A Q&A with Fordham University professor Christina Greer

A Q&A with Fordham University professor Christina Greer

Fordham University professor Christina Greer interview
August 21, 2017

Dr. Christina Greer, associate professor of political science at Fordham University, believes that President Donald Trump's has encouraged a toxic political environment by embracing racialized rhetoric in his campaign and during his presidency, from “the birther movement” that questioned where President Barack Obama was born to last month’s rally on Long Island condemning the MS-13 gang. She joined the Slant podcast to discuss the “boy king” and the Republicans who have enabled him to this point.

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She also addressed the New York City mayoral race and whether Mayor Bill de Blasio has fulfilled the progressive ideals of his pivotal 2013 campaign, the feud between de Blasio and Gov. Andrew Cuomo and offered her secret solution to getting the two men to reconcile. This interview has been edited for brevity, you can list to the conversation in full here.

C&S: GOP New York City mayoral candidate Nicole Malliotakis was criticized for not immediately condemning President Donald Trump’s response to the violence in Charlottesville, Virginia. What does this say about her as a candidate?

CG: Party labels matter. She chose to run as a Republican. If you are choosing to run as a Republican, you must actually account for what the leader of your party says and does, and have a statement. As a child of immigrants, you have nothing to say? And then you want to represent one of the most diverse cities in the country? Are you kidding? Why are we even wasting our time with you? If you’re going to be mealy-mouthed, that lets me know that you have no leadership capability or qualities that I’m interested in in any capacity.

C&S: Why do Republicans in New York City struggle to appeal to voters?

CG: They keep going back to the greatest hits! (Rudy) Giuliani, when he ran, he ran on race, racism, and “the city’s out of control.” The playbook is still “let’s go back to when we won.” Bloomberg’s different, because he basically was a Democrat and we were also post-9/11 – he was a businessman, it made sense. But Giuliani’s greatest hits are this race-baiting. Giuliani is to Dinkins what Trump was to Obama. This shadow of just constant undermining, telling false truths, trying to whirl up this kind of racialized sentiment among voters, essentially saying this man’s incompetent and he’s an imposter. Giuliani did it to Dinkins, Trump did it to Obama, and it worked to a certain extent for both of them. You see the 21st century playbook for New York City Republicans. Look at Malliotakis, all she does is talk about “crime is up, it’s the most dangerous the city’s ever been.” Really? Crime is actually at record lows. We haven’t seen these numbers in decades, literally. So I think it’s part of this racialized dog-whistling.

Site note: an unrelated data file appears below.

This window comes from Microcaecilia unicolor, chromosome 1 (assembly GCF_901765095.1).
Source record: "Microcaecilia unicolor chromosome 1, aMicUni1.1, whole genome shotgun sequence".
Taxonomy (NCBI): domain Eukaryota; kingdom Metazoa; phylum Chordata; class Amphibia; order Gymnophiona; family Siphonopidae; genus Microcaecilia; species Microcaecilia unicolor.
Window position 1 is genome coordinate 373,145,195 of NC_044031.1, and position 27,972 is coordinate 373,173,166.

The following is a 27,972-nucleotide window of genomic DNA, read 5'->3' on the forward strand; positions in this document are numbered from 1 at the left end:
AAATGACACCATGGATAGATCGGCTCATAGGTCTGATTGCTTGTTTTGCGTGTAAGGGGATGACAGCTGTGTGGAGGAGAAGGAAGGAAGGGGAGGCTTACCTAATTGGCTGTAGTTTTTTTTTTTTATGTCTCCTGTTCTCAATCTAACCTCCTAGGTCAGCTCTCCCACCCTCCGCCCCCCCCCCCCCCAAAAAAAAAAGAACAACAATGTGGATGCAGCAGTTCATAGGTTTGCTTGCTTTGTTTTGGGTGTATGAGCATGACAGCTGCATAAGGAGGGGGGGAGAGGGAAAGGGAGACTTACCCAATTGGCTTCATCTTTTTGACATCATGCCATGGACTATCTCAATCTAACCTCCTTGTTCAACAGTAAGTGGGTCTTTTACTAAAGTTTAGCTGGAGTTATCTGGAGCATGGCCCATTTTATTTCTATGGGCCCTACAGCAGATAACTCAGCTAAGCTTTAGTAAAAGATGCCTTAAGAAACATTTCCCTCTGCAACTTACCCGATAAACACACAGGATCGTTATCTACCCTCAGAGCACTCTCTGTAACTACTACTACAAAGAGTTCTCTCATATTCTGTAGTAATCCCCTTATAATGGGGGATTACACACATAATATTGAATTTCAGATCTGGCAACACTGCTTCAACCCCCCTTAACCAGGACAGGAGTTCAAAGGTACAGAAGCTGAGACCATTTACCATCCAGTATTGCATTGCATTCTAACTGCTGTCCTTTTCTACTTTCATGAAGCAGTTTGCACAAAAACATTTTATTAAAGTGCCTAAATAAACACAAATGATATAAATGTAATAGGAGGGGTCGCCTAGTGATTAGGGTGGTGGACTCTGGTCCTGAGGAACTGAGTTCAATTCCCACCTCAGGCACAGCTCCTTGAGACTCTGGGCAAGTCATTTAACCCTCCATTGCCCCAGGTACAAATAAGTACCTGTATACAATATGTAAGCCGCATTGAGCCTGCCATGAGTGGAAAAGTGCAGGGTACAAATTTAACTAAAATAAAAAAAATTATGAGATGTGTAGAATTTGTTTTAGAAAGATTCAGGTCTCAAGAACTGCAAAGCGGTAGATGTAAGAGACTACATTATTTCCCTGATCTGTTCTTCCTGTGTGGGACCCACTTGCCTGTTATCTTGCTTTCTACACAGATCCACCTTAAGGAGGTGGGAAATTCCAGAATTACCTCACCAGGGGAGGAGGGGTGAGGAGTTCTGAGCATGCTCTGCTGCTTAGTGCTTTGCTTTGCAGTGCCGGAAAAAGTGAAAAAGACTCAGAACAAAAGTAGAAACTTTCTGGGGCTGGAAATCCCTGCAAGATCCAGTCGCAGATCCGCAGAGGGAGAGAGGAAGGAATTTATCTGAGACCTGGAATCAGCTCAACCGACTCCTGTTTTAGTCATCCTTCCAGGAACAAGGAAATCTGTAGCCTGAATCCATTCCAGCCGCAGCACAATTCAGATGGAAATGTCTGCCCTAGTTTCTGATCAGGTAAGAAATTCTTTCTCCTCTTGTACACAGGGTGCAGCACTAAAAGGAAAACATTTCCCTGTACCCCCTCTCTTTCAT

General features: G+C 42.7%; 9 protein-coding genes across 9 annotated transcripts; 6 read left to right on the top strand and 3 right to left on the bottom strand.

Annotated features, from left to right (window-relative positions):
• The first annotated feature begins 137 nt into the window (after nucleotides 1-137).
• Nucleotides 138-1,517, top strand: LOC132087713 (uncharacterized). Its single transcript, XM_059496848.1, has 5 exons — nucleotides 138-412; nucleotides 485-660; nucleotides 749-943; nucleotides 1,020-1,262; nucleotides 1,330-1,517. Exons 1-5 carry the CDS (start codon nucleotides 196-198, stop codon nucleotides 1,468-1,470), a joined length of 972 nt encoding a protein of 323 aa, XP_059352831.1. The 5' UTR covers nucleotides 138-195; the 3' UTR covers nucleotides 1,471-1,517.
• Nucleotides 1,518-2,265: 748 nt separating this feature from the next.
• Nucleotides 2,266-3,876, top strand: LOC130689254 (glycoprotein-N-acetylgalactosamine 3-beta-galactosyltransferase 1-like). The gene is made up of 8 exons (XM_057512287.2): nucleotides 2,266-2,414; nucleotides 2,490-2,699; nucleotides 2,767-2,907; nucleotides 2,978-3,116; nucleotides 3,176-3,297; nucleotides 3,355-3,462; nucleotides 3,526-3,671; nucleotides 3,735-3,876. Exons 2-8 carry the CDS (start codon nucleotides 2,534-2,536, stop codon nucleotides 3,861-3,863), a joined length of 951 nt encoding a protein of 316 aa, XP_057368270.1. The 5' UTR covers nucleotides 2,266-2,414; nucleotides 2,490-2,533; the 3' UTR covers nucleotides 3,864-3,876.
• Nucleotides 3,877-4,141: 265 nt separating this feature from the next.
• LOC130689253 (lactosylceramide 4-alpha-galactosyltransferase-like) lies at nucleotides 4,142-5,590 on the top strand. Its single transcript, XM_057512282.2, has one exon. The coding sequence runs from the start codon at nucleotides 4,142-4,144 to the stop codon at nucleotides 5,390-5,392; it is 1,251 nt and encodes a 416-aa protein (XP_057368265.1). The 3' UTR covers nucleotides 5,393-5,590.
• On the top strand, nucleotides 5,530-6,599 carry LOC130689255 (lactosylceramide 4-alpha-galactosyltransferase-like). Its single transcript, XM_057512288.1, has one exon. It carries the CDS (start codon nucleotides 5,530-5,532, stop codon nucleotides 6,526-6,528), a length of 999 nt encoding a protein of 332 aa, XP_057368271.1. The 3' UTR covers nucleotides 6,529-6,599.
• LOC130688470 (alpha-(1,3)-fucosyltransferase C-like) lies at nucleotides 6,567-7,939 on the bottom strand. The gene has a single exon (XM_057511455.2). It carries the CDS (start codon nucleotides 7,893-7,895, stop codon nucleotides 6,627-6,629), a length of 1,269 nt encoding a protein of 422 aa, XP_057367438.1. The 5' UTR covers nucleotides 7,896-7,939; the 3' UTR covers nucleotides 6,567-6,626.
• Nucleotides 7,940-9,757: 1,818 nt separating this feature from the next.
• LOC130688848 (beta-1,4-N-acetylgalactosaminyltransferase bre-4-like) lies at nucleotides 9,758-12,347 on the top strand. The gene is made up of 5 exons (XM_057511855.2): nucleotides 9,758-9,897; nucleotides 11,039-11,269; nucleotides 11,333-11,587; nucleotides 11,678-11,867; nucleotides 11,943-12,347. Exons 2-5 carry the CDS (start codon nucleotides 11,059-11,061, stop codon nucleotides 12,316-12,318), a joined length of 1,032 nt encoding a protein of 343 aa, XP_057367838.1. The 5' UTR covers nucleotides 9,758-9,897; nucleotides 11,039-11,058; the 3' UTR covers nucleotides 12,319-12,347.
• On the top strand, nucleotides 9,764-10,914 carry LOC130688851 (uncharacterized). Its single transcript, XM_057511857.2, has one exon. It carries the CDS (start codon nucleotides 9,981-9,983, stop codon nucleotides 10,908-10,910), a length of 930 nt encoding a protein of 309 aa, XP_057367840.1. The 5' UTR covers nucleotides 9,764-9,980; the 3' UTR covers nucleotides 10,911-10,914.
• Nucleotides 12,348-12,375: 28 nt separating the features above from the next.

C&S: What do you think of racialized comments on Facebook by Daniel Loeb, a hedge fund manager who has supported charter schools and donated to Gov. Andrew Cuomo, regarding state Senate Minority Leader Andrea Stewart-Cousins?

CG: With Andrea Stewart-Cousins, I think it represents so much more to me as a black woman, when you see someone in a position of leadership and then all of the sudden the rules change. When you have a black woman, who’s in Albany, who actually as a Democrat could make change, (instead) you see the IDC really supported and now the Democrats don’t actually have the majority – which is absolutely absurd. And this was sort of ushered in with the assistance of Andrew Cuomo. Then we have someone like Daniel Loeb, who feels very free in speaking his mind about Sen. Stewart-Cousins. So I think this is a larger pattern if you look at women who are elected officials, people of color who are elected officials, but then also women of color who are elected officials.

City & State